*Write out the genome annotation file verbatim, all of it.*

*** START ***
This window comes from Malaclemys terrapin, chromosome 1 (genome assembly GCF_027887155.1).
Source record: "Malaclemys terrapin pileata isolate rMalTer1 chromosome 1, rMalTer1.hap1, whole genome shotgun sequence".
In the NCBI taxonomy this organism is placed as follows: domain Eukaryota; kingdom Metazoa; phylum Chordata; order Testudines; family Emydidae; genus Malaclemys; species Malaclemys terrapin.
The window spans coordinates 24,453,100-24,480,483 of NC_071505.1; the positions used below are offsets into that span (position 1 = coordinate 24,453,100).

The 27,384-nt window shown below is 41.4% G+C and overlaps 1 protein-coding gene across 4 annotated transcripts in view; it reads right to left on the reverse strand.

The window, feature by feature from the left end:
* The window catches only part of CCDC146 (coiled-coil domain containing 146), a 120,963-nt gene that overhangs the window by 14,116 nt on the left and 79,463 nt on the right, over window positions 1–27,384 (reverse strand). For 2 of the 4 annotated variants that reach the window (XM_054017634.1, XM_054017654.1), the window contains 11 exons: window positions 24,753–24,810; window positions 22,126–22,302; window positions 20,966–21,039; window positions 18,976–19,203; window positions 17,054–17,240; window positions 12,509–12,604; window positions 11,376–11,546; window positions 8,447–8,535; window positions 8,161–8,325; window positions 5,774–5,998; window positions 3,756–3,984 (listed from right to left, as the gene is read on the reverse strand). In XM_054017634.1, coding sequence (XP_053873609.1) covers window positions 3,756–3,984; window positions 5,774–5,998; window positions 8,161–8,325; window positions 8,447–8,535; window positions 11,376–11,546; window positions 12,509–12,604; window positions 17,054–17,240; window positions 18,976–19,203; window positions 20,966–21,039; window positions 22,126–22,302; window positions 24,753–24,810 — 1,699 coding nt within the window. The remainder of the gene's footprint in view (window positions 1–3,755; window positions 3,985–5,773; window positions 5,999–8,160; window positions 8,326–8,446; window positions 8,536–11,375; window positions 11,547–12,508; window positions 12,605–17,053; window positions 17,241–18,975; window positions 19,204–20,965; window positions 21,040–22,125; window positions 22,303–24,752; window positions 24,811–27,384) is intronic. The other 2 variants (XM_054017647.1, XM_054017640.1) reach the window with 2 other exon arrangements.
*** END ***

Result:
This window comes from Malaclemys terrapin, chromosome 1 (genome assembly GCF_027887155.1).
Source record: "Malaclemys terrapin pileata isolate rMalTer1 chromosome 1, rMalTer1.hap1, whole genome shotgun sequence".
In the NCBI taxonomy this organism is placed as follows: domain Eukaryota; kingdom Metazoa; phylum Chordata; order Testudines; family Emydidae; genus Malaclemys; species Malaclemys terrapin.
The window spans coordinates 24,453,100-24,480,483 of NC_071505.1; the positions used below are offsets into that span (position 1 = coordinate 24,453,100).

The 27,384-nt window shown below is 41.4% G+C and overlaps 1 protein-coding gene across 4 annotated transcripts in view; it reads right to left on the reverse strand.

The window, feature by feature from the left end:
* The window catches only part of CCDC146 (coiled-coil domain containing 146), a 120,963-nt gene that overhangs the window by 14,116 nt on the left and 79,463 nt on the right, over window positions 1–27,384 (reverse strand). For 2 of the 4 annotated variants that reach the window (XM_054017634.1, XM_054017654.1), the window contains 11 exons: window positions 24,753–24,810; window positions 22,126–22,302; window positions 20,966–21,039; window positions 18,976–19,203; window positions 17,054–17,240; window positions 12,509–12,604; window positions 11,376–11,546; window positions 8,447–8,535; window positions 8,161–8,325; window positions 5,774–5,998; window positions 3,756–3,984 (listed from right to left, as the gene is read on the reverse strand). In XM_054017634.1, coding sequence (XP_053873609.1) covers window positions 3,756–3,984; window positions 5,774–5,998; window positions 8,161–8,325; window positions 8,447–8,535; window positions 11,376–11,546; window positions 12,509–12,604; window positions 17,054–17,240; window positions 18,976–19,203; window positions 20,966–21,039; window positions 22,126–22,302; window positions 24,753–24,810 — 1,699 coding nt within the window. The remainder of the gene's footprint in view (window positions 1–3,755; window positions 3,985–5,773; window positions 5,999–8,160; window positions 8,326–8,446; window positions 8,536–11,375; window positions 11,547–12,508; window positions 12,605–17,053; window positions 17,241–18,975; window positions 19,204–20,965; window positions 21,040–22,125; window positions 22,303–24,752; window positions 24,811–27,384) is intronic. The other 2 variants (XM_054017647.1, XM_054017640.1) reach the window with 2 other exon arrangements.